Blog by Toralf Stark, Norma Osterberg-Kaufmann and Christoph Mohamad-Klotzbach: “…Many criticisms of conceptions of democracy are directed more at the institutional design than at its normative underpinnings. These include such things as the concept of representativeness. We propose focussing more on the normative foundations assessed by the different institutional frameworks than discussing the institutional frameworks themselves. We develop a new concept, which we call the ‘core principle of democracy’. By doing so, we address the conceptual and methodological puzzles theoretically and empirically. Thus, we embrace a paradigm shift.
Collecting data is ultimately meaningless if we do not find ways to assess, summarise and theorise it. Kei Nishiyama argued we must ‘shift our attention away from the concept of democracy and towards concepts of democracy’. By the term concept we, in line with Nishiyama, are following Rawls. Rawls claimed that ‘the concept of democracy refers to a single, common principle that transcends differences and on which everyone agrees’. In contrast with this, ‘ideas of democracy (…) refer to different, sometimes contested ideas based on a common concept’. This is what Laurence Whitehead calls the ‘timeless essence of democracy’….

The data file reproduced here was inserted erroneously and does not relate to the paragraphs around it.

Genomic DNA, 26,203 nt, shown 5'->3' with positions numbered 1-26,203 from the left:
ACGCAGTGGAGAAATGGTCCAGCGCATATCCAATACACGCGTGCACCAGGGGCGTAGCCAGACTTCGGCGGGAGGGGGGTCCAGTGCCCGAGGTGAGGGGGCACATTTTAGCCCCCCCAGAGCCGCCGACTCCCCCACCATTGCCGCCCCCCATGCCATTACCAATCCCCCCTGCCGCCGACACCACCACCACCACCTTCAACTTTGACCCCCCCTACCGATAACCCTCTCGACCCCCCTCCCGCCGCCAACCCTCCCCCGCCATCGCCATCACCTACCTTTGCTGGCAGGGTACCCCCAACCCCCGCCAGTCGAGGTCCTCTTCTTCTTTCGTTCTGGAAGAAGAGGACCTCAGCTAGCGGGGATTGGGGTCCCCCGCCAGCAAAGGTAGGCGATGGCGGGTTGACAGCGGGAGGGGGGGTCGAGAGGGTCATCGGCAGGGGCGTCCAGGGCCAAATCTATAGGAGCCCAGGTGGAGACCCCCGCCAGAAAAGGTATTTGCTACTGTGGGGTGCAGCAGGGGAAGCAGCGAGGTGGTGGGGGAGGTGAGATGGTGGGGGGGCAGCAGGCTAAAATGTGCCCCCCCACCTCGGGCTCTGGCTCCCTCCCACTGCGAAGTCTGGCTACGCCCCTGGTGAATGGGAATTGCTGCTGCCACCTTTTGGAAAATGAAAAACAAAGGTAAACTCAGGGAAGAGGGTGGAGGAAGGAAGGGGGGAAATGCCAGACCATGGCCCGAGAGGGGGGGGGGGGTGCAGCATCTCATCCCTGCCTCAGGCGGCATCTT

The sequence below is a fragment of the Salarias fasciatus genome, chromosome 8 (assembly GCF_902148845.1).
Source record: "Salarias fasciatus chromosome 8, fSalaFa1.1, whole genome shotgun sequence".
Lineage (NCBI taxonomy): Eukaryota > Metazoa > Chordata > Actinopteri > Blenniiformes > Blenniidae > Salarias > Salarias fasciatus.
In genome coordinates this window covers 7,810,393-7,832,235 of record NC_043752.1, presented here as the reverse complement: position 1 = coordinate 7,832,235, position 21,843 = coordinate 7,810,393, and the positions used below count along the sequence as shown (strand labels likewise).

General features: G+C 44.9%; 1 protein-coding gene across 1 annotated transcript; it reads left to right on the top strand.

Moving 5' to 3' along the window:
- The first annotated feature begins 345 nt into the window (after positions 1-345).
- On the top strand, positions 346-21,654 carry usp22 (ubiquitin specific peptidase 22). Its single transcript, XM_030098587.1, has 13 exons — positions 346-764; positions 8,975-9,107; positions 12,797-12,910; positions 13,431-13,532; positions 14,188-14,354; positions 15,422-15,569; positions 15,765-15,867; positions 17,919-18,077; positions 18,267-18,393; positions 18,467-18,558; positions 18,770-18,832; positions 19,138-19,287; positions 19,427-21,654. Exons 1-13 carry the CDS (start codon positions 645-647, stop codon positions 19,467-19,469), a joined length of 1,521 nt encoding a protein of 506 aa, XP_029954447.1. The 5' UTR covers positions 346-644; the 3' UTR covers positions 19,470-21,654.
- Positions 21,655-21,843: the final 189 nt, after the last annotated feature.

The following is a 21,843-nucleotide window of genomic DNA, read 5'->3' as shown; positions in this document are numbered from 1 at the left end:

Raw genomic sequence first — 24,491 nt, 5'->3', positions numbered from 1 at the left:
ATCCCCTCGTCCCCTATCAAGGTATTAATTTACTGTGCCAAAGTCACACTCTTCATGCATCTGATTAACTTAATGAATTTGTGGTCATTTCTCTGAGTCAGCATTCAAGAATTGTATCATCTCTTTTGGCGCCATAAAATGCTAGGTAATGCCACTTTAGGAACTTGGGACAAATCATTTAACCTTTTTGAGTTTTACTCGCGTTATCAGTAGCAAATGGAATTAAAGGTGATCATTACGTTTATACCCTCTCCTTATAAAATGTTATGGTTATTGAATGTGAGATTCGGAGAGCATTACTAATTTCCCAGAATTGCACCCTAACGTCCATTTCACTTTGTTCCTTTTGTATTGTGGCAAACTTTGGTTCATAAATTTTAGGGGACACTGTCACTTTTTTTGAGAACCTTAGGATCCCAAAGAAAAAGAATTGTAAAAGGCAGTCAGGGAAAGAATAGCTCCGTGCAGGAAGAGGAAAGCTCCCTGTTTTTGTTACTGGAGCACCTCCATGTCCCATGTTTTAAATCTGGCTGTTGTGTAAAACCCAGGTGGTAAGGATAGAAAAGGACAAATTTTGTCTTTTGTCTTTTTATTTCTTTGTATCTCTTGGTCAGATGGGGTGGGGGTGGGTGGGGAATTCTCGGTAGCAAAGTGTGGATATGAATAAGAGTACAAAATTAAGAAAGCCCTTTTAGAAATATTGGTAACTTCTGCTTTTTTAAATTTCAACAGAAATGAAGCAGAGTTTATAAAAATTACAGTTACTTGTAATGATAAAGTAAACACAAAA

Democracy is a latent construct and, by nature, not directly observable. Nevertheless, we are searching for indicators and empirically observable characteristics we can assign to democratic conceptions. However, by focusing only on specific patterns of institutions, only sometimes derived from theoretical considerations, we block our view of its multiple meanings. Thus, we’ve no choice but to search behind the scenes for the underlying ‘core’ principle the institutions serve.
The singular core principle that all concepts of democracy seek to realise is political self-efficacy…(More)”.